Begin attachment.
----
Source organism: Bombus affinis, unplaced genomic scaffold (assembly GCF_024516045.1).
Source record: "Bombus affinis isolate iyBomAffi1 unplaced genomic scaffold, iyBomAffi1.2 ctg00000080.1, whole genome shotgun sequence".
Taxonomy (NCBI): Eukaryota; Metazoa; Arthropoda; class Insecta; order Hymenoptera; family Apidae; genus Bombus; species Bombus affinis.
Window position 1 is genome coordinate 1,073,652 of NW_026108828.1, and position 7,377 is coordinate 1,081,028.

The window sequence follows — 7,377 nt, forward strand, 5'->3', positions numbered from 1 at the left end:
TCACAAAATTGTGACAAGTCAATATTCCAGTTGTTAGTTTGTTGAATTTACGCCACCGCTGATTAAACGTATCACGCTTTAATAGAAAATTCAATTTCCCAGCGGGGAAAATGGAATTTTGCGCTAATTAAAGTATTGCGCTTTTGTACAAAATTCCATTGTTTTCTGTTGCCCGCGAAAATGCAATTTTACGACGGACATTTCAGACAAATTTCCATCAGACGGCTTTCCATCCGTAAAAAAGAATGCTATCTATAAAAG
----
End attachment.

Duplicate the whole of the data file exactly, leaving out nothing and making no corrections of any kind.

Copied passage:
Source organism: Bombus affinis, unplaced genomic scaffold (assembly GCF_024516045.1).
Source record: "Bombus affinis isolate iyBomAffi1 unplaced genomic scaffold, iyBomAffi1.2 ctg00000080.1, whole genome shotgun sequence".
Taxonomy (NCBI): Eukaryota; Metazoa; Arthropoda; class Insecta; order Hymenoptera; family Apidae; genus Bombus; species Bombus affinis.
Window position 1 is genome coordinate 1,073,652 of NW_026108828.1, and position 7,377 is coordinate 1,081,028.

The window sequence follows — 7,377 nt, forward strand, 5'->3', positions numbered from 1 at the left end:
TCACAAAATTGTGACAAGTCAATATTCCAGTTGTTAGTTTGTTGAATTTACGCCACCGCTGATTAAACGTATCACGCTTTAATAGAAAATTCAATTTCCCAGCGGGGAAAATGGAATTTTGCGCTAATTAAAGTATTGCGCTTTTGTACAAAATTCCATTGTTTTCTGTTGCCCGCGAAAATGCAATTTTACGACGGACATTTCAGACAAATTTCCATCAGACGGCTTTCCATCCGTAAAAAAGAATGCTATCTATAAAAG